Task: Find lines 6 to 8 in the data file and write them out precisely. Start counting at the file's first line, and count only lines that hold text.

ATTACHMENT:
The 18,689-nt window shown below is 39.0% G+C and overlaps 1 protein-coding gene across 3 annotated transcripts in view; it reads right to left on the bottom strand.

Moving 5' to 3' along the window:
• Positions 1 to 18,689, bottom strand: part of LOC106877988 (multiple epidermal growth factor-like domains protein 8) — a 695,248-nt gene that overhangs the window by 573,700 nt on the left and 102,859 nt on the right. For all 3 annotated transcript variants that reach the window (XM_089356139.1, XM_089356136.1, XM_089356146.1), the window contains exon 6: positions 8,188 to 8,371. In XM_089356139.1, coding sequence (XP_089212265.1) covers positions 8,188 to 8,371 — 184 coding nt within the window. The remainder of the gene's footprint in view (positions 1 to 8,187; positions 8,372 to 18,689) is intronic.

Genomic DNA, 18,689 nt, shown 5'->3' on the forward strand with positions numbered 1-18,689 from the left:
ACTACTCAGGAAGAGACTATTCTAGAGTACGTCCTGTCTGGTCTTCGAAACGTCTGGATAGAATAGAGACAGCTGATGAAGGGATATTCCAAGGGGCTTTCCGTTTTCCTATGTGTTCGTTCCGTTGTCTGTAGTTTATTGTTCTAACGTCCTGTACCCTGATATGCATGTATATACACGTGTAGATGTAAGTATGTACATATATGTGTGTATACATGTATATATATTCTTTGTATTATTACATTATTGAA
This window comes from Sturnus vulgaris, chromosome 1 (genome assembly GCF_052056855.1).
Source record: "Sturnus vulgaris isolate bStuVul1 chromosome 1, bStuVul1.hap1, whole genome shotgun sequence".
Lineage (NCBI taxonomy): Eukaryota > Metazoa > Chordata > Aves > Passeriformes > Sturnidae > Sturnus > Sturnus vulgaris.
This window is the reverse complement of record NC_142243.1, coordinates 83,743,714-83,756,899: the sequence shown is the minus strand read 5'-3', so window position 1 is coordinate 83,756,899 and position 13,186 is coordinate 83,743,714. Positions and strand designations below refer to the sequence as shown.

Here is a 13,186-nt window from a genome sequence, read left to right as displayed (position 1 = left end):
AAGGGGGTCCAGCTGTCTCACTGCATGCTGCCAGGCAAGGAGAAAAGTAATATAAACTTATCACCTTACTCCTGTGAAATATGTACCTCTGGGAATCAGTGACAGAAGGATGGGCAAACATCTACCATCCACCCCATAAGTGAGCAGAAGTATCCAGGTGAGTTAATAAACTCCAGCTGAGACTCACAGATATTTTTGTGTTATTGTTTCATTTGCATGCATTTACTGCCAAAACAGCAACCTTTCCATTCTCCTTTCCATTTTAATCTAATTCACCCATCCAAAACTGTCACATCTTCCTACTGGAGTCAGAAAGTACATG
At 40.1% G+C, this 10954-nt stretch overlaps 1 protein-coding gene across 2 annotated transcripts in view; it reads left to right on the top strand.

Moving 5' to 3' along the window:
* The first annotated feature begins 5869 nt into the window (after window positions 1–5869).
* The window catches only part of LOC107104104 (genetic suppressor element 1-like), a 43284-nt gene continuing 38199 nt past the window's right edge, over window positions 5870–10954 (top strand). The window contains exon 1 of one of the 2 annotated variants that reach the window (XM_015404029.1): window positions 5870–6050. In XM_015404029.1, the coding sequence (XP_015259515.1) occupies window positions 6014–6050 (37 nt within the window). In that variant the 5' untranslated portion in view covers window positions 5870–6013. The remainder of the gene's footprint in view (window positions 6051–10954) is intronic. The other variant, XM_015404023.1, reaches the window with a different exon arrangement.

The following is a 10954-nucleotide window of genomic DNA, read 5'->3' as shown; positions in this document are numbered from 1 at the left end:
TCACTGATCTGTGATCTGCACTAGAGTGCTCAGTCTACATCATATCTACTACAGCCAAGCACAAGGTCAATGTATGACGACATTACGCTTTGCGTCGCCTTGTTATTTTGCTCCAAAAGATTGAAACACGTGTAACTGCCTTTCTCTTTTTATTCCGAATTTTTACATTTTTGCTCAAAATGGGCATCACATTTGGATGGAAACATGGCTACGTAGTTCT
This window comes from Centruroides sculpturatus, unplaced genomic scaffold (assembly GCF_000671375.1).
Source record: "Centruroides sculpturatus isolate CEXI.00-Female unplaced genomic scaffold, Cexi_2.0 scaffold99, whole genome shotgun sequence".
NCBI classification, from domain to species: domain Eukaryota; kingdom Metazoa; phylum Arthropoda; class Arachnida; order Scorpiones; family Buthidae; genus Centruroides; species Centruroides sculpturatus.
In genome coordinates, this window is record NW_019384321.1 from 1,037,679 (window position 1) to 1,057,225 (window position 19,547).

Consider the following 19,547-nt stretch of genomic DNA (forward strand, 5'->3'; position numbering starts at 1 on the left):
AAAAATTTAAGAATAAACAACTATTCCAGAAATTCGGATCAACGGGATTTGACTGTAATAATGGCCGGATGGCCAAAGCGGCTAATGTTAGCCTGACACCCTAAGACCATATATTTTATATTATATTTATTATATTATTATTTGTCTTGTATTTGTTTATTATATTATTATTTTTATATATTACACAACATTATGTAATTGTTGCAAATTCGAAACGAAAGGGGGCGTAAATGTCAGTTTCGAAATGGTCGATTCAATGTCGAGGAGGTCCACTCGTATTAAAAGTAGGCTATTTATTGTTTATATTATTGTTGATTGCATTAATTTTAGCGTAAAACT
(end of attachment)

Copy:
This window comes from Sturnus vulgaris, chromosome 1 (genome assembly GCF_052056855.1).
Source record: "Sturnus vulgaris isolate bStuVul1 chromosome 1, bStuVul1.hap1, whole genome shotgun sequence".
Lineage (NCBI taxonomy): Eukaryota > Metazoa > Chordata > Aves > Passeriformes > Sturnidae > Sturnus > Sturnus vulgaris.